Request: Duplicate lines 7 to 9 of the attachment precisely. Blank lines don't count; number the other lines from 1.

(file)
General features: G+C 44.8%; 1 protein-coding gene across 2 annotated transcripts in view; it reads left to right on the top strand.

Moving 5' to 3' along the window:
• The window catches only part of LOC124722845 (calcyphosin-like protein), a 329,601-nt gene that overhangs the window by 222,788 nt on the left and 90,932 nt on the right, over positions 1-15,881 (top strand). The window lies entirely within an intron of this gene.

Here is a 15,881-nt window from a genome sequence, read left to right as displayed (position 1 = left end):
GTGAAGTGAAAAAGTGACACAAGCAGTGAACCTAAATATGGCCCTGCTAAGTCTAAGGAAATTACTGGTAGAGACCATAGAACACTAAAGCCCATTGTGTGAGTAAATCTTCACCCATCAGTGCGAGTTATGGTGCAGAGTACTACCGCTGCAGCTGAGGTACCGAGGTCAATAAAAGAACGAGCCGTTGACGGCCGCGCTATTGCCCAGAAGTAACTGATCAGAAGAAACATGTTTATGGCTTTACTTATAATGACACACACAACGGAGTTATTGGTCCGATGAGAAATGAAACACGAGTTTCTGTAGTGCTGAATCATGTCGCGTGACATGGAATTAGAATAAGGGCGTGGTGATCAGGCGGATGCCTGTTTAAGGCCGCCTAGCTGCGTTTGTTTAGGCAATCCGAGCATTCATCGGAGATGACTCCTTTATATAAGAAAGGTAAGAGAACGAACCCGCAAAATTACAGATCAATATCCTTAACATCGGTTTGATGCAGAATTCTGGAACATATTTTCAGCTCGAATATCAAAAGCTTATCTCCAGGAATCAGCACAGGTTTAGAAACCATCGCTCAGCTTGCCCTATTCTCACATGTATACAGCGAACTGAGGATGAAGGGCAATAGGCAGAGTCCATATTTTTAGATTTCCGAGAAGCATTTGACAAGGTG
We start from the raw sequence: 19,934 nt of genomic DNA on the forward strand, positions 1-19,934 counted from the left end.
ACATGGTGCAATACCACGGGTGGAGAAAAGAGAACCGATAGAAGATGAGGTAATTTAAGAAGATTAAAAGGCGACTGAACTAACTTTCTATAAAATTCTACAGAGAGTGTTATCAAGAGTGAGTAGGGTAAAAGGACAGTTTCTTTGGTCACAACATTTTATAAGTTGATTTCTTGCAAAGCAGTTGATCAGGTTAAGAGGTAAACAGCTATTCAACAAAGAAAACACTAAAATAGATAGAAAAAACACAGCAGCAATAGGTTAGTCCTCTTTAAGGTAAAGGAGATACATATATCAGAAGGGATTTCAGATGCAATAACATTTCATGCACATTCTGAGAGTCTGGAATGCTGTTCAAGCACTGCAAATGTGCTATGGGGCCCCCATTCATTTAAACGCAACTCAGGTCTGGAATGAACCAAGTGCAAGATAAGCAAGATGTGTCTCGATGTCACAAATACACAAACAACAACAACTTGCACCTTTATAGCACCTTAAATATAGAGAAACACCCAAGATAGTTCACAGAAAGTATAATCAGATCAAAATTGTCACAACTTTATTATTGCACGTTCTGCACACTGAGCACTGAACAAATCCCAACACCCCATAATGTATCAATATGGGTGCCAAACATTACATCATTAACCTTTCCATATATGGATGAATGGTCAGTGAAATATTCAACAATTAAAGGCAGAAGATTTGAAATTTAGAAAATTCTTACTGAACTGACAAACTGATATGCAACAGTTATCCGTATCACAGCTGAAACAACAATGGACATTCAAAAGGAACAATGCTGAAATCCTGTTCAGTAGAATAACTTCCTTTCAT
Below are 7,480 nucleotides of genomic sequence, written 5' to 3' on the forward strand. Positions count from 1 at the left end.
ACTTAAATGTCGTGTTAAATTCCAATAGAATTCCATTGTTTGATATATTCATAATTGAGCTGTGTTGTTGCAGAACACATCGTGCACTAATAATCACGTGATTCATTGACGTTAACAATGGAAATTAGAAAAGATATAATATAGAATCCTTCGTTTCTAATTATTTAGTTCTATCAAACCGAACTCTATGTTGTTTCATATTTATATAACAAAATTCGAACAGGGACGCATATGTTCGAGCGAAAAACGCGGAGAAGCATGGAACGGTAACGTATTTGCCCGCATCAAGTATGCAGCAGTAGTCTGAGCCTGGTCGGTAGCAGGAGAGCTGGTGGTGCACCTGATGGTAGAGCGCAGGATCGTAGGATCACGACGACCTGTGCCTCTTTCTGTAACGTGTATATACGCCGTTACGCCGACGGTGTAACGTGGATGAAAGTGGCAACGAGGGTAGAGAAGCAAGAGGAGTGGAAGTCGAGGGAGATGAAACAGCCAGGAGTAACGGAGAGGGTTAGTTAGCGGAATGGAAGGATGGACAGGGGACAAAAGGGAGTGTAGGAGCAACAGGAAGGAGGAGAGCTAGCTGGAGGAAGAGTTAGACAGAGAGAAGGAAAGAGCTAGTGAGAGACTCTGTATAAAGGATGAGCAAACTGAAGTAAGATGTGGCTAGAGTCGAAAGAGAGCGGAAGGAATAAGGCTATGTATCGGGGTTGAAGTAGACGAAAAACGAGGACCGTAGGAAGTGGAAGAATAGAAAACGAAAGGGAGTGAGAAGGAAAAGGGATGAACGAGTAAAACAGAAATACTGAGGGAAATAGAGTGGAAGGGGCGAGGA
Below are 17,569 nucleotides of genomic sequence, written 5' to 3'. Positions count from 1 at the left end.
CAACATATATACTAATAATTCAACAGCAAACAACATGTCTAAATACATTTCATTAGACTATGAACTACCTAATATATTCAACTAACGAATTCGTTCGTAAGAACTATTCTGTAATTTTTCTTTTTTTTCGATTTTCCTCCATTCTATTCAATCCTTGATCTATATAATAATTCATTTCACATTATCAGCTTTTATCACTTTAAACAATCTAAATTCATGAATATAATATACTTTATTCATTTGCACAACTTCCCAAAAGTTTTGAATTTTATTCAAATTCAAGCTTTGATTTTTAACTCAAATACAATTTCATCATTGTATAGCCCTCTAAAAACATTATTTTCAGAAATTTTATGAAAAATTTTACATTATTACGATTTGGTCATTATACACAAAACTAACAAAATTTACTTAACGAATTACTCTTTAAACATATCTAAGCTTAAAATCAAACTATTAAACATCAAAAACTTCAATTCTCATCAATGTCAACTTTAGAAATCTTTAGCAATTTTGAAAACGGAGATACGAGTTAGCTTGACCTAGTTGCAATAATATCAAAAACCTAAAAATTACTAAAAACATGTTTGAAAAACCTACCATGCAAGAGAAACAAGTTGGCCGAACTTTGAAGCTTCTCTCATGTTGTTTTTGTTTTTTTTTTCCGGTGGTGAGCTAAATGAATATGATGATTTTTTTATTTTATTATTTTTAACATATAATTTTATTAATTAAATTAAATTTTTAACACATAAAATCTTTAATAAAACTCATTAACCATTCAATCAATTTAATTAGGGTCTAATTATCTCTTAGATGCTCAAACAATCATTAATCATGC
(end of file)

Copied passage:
ACATGGTGCAATACCACGGGTGGAGAAAAGAGAACCGATAGAAGATGAGGTAATTTAAGAAGATTAAAAGGCGACTGAACTAACTTTCTATAAAATTCTACAGAGAGTGTTATCAAGAGTGAGTAGGGTAAAAGGACAGTTTCTTTGGTCACAACATTTTATAAGTTGATTTCTTGCAAAGCAGTTGATCAGGTTAAGAGGTAAACAGCTATTCAACAAAGAAAACACTAAAATAGATAGAAAAAACACAGCAGCAATAGGTTAGTCCTCTTTAAGGTAAAGGAGATACATATATCAGAAGGGATTTCAGATGCAATAACATTTCATGCACATTCTGAGAGTCTGGAATGCTGTTCAAGCACTGCAAATGTGCTATGGGGCCCCCATTCATTTAAACGCAACTCAGGTCTGGAATGAACCAAGTGCAAGATAAGCAAGATGTGTCTCGATGTCACAAATACACAAACAACAACAACTTGCACCTTTATAGCACCTTAAATATAGAGAAACACCCAAGATAGTTCACAGAAAGTATAATCAGATCAAAATTGTCACAACTTTATTATTGCACGTTCTGCACACTGAGCACTGAACAAATCCCAACACCCCATAATGTATCAATATGGGTGCCAAACATTACATCATTAACCTTTCCATATATGGATGAATGGTCAGTGAAATATTCAACAATTAAAGGCAGAAGATTTGAAATTTAGAAAATTCTTACTGAACTGACAAACTGATATGCAACAGTTATCCGTATCACAGCTGAAACAACAATGGACATTCAAAAGGAACAATGCTGAAATCCTGTTCAGTAGAATAACTTCCTTTCAT
Below are 7,480 nucleotides of genomic sequence, written 5' to 3' on the forward strand. Positions count from 1 at the left end.
ACTTAAATGTCGTGTTAAATTCCAATAGAATTCCATTGTTTGATATATTCATAATTGAGCTGTGTTGTTGCAGAACACATCGTGCACTAATAATCACGTGATTCATTGACGTTAACAATGGAAATTAGAAAAGATATAATATAGAATCCTTCGTTTCTAATTATTTAGTTCTATCAAACCGAACTCTATGTTGTTTCATATTTATATAACAAAATTCGAACAGGGACGCATATGTTCGAGCGAAAAACGCGGAGAAGCATGGAACGGTAACGTATTTGCCCGCATCAAGTATGCAGCAGTAGTCTGAGCCTGGTCGGTAGCAGGAGAGCTGGTGGTGCACCTGATGGTAGAGCGCAGGATCGTAGGATCACGACGACCTGTGCCTCTTTCTGTAACGTGTATATACGCCGTTACGCCGACGGTGTAACGTGGATGAAAGTGGCAACGAGGGTAGAGAAGCAAGAGGAGTGGAAGTCGAGGGAGATGAAACAGCCAGGAGTAACGGAGAGGGTTAGTTAGCGGAATGGAAGGATGGACAGGGGACAAAAGGGAGTGTAGGAGCAACAGGAAGGAGGAGAGCTAGCTGGAGGAAGAGTTAGACAGAGAGAAGGAAAGAGCTAGTGAGAGACTCTGTATAAAGGATGAGCAAACTGAAGTAAGATGTGGCTAGAGTCGAAAGAGAGCGGAAGGAATAAGGCTATGTATCGGGGTTGAAGTAGACGAAAAACGAGGACCGTAGGAAGTGGAAGAATAGAAAACGAAAGGGAGTGAGAAGGAAAAGGGATGAACGAGTAAAACAGAAATACTGAGGGAAATAGAGTGGAAGGGGCGAGGA